Parts Catalog Accessories Catalog Tech Info Tech Forums
 
  Search our site:    
View Recent Cars  |   Cart  | Project List | Order Status | Help    
 >  >
Parking Brake Adjustment
 
Bookmark and Share

Pelican Technical Article:

Parking Brake Adjustment

Jared Fenton

Time:

2 hours2 hrs

Tab:

$0 to $100

Talent:

***

Tools:

Screwdrivers, needle-nose pliers

Applicable Models:

Porsche 955 Cayenne (2004-10)
Porsche 955 Cayenne GTS (2008-10)
Porsche 955 Cayenne S (2003-10)
Porsche 955 Cayenne Turbo (2003-10)
Porsche 955 Cayenne Turbo S (2006-10)

Parts Required:

New parking brake shoes

Hot Tip:

Follow the directions exactly

Performance Gain:

Car no longer rolls down steep hills

Complementary Modification:

Replace pads/rotors.

Over the years, the parking brake shoes on your Cayenne can wear and lose effectiveness. Adjusting the parking brake assembly on each rear wheel is a relatively simple procedure, requiring removal of both rear wheels.

Make sure that the parking brake lever is released and the car is in neutral. Using a screwdriver, push back slightly on the brake pads until the brake disc is allowed to turn freely. Be careful to check the fluid level in the master cylinder reservoir, as pushing the pads back will make the fluid level rise and may cause it to overflow.

Once the brake disc can be moved easily, move to the parking brake pedal inside the car. You'll want to check the pedal travel first. Begin by measuring the distance from the left seat rail to the lower edge of the pedal. Press the pedal in 40mm (+/- 5mm). Return to the rotor and see if it turns without grinding. If so, release the brake pedal and press it in 75mm (+/- 5mm). If the rotor can still turn, the parking brake must be adjusted.

The adjustment of the parking brake shoes is accomplished by turning a small gear with a screwdriver. Unfortunately, this sprocket can only be reached through a small hole in the brake rotor. Remove each rear wheel and the 5mm triple square plug that covers the access hole. Rotate the rotor so that the hole is at 9 o'clock on the right side of the vehicle and 3 o'clock on the left side of the vehicle.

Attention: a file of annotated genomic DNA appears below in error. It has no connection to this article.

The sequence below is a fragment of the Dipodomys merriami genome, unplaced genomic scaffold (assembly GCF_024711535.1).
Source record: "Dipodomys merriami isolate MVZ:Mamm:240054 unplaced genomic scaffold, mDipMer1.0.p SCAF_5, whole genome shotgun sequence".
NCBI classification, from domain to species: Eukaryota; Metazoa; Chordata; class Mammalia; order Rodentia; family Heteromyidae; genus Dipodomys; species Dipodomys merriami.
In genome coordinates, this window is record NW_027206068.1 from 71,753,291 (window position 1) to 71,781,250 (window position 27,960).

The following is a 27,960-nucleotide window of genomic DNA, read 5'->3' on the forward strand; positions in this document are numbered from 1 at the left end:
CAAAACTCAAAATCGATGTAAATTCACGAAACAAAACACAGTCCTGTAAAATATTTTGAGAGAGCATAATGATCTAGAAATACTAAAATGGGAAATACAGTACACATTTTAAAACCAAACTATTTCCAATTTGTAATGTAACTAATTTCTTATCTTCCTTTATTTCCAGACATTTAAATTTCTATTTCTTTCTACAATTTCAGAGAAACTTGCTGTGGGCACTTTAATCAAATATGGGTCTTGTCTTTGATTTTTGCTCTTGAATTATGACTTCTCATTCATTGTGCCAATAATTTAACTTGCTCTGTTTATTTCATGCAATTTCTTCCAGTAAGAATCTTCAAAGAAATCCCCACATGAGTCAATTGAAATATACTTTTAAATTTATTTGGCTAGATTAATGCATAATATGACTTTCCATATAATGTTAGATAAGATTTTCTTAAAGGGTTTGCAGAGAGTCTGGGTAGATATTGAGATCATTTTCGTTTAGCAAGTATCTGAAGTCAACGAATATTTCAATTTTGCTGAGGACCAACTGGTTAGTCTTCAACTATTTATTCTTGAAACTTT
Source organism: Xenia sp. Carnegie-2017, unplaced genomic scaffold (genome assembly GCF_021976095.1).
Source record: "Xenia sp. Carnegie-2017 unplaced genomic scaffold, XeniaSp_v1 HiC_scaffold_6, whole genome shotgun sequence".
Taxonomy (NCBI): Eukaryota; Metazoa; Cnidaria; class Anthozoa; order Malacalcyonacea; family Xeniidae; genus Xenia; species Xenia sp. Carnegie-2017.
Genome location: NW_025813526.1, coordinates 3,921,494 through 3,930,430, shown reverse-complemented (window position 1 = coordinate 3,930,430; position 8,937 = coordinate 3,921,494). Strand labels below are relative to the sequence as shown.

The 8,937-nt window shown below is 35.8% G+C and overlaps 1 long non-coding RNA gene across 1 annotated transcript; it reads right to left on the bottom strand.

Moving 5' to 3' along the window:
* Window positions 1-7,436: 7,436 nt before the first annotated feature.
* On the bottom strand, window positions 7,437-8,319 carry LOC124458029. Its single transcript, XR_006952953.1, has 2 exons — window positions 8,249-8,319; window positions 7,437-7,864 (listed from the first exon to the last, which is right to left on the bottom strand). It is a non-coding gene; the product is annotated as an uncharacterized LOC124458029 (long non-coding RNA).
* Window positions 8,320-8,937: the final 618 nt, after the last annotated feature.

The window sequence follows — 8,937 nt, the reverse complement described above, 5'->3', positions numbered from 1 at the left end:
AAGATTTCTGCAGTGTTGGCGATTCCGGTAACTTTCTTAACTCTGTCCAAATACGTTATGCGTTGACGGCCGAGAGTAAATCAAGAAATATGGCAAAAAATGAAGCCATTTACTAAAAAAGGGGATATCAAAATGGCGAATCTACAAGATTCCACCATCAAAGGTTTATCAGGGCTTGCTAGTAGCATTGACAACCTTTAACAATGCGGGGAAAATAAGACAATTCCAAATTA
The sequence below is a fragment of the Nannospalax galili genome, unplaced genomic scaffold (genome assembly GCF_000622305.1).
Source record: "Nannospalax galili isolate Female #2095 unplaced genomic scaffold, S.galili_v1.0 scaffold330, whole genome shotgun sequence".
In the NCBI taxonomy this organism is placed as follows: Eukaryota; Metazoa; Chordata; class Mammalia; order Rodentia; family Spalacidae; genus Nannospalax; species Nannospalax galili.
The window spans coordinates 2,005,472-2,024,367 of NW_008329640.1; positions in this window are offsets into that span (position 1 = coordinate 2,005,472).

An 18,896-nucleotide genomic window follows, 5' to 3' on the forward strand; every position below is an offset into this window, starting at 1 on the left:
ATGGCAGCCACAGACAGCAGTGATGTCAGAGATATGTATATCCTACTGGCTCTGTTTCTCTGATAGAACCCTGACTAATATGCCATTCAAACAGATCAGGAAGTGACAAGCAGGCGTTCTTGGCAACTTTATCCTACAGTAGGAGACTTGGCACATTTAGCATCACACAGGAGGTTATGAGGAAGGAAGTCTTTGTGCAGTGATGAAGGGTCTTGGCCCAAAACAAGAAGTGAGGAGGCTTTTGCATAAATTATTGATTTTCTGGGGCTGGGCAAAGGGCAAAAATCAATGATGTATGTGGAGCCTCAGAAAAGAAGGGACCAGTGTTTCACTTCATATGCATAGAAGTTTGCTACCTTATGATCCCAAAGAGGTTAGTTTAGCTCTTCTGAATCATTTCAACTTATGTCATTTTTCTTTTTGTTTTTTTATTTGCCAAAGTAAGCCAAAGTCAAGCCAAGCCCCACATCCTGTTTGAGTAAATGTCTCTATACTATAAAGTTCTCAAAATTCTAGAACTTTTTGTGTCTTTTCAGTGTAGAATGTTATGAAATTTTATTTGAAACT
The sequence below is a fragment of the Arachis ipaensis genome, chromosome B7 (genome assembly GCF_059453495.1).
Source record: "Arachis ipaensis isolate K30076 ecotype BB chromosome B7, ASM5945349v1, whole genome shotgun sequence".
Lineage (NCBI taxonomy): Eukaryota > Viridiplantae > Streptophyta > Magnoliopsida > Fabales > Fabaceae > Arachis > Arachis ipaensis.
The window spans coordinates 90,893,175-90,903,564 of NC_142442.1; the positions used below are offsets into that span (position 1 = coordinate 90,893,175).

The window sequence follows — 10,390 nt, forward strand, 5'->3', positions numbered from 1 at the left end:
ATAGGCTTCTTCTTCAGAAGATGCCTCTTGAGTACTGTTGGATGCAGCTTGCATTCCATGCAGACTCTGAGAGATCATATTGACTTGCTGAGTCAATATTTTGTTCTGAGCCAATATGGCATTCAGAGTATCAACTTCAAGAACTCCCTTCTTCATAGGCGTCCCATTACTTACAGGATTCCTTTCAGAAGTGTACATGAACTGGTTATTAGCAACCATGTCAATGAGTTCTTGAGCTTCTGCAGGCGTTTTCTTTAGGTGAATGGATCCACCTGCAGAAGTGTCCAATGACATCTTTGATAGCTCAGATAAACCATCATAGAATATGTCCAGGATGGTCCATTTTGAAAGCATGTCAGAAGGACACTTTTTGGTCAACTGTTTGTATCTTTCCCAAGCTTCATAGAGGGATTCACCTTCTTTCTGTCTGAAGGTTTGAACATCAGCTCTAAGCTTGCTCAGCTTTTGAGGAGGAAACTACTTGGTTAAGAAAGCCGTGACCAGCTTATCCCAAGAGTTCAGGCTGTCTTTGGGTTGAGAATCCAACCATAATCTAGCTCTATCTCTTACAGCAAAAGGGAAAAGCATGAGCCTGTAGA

Reaching in through the hole, use a screwdriver to rotate the cog until the parking brake shoe is tight and the rotor can no longer be rotated. You will have to play with the mechanism a little bit to see if you need to turn the cog left or right to tighten. If you are turning the sprocket a lot, and the brake disc isn't tightening up, then you are probably turning it the in the wrong direction. Repeat this procedure for the opposite side of the car. After you have the sprockets adjusted so that the brake shoes have just pressed up against the inside of the disc, and you can no longer turn the disc, back them off six clicks, making sure that the disc can spin after the 6th click.

Now move back to the cockpit of the car, press and release the parking brake several times to help seat the shoes. Now, release the lever and verify that the wheels turn freely. The brake discs should be free to rotate with the pedal in the released position, but fully locked by the time that the pedal is pressed in at 75mm as specified above.

When you are finished, recheck the master cylinder reservoir, and also step on the brake pedal a few times in order to make sure that the pistons have repositioned themselves properly against the brake pads. Also verify that the parking brake lamp on the dashboard illuminates as soon as the brake pedal is pushed (there's a switch near the base of the pedal that triggers this lamp).

If you have followed the adjustment procedure and the parking brake still does not work correctly, you may need to replace the brake shoes. Replacing the parking brake shoes first requires you to remove the rear caliper and rotor. See our articles on replacing rear brake pads and rotors for more information.